ProPublica analyzed federal education data from the 2009-2010 school year to examine whether states provide high-poverty schools equal access to advanced courses and special programs that researchers say will help them later in life. This is the first nationwide picture of exactly which courses are being taken at which schools and districts across the country. More than three-quarters of all public school children are represented. Read our story and our methodology.
From http://projects.propublica.org/schools. © Copyright 2011 Pro Publica Inc.
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Jones High School
7414 ST LO RD, HOUSTON, TEXAS, 77033 | Grades 9-12
|Students||Total Teachers||Inexp. Teachers||AP Courses|
Percentage of relevant students who...
Jones High School, in Houston, Texas, is part of the Houston ISD. The school reports enrolling 700 students in grades nine through 12, and it has 55 teachers on staff.
Jones High School is above the state average but below the district average in terms of the percentage of students eligible for free or reduced-price lunches. On average, 48 percent of students in Texas are eligible for free or reduced-price lunch programs, whereas 52 percent of Jones High School students do. At the district level, 63 percent of students are eligible.
ProPublica's analysis found that all too often, states and schools provide poor students fewer educational programs like Advanced Placement, gifted and talented programs, and advanced math and science classes. Studies have linked participation in these programs with better outcomes later in life. Our analysis uses free and reduced-price lunch to estimate poverty at schools. We based our findings on the most comprehensive data set of access to advanced classes and special programs in U.S. public schools — known as the Civil Rights Data Set— released by the U.S. Department of Education Office for Civil Rights.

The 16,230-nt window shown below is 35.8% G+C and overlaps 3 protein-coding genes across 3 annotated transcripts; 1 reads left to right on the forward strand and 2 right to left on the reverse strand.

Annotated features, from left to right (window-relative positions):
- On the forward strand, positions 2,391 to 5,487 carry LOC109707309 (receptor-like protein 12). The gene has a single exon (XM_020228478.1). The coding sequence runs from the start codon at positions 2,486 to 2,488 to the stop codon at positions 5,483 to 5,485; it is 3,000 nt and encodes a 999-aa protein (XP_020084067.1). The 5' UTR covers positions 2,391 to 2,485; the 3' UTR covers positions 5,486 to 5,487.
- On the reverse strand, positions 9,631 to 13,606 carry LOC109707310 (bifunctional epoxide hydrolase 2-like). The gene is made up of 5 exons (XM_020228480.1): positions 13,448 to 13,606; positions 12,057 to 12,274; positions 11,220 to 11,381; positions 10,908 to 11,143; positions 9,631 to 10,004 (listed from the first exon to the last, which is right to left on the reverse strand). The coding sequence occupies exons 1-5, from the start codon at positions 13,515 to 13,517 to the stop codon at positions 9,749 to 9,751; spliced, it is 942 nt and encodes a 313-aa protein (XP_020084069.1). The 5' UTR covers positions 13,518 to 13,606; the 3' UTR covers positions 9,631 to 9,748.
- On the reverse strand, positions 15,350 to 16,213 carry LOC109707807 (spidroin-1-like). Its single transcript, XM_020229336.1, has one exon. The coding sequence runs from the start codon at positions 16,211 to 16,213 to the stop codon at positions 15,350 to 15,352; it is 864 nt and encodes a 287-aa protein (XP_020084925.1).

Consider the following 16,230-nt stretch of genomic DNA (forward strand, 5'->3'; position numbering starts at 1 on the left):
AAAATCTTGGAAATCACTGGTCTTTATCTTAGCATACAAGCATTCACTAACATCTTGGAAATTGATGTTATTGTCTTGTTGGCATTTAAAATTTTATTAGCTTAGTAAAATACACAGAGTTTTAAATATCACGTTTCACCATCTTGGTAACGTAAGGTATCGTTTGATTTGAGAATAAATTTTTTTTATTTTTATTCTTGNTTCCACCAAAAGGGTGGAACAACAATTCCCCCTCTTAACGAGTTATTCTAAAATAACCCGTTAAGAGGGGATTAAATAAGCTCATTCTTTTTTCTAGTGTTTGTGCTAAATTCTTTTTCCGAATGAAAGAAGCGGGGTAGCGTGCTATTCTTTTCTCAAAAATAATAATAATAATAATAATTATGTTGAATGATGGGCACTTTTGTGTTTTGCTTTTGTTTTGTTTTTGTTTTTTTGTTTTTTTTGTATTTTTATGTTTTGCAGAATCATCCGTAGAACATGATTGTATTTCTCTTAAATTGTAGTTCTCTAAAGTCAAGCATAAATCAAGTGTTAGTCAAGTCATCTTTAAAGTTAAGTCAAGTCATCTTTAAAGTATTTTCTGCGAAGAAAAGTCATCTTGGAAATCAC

Jones High School offers four AP courses, and 8 percent of students participate in those classes.
Jones High School has an enrollment rate of 12 percent for math classes, and 29 percent of students take chemistry. The enrollment rate for physics at the school is 6 percent, and the gifted and talented program has a participation rate of 2 percent.
Highland Park High School, a lower-poverty school than Jones High School, does not have any students who qualify for free or reduced-price lunch. The school enrolls 56 percent of its students in AP classes. It is located in Dallas, Texas.
These data points were reported by schools and districts to the Office for Civil Rights. For more information about the data, see our full methodology.
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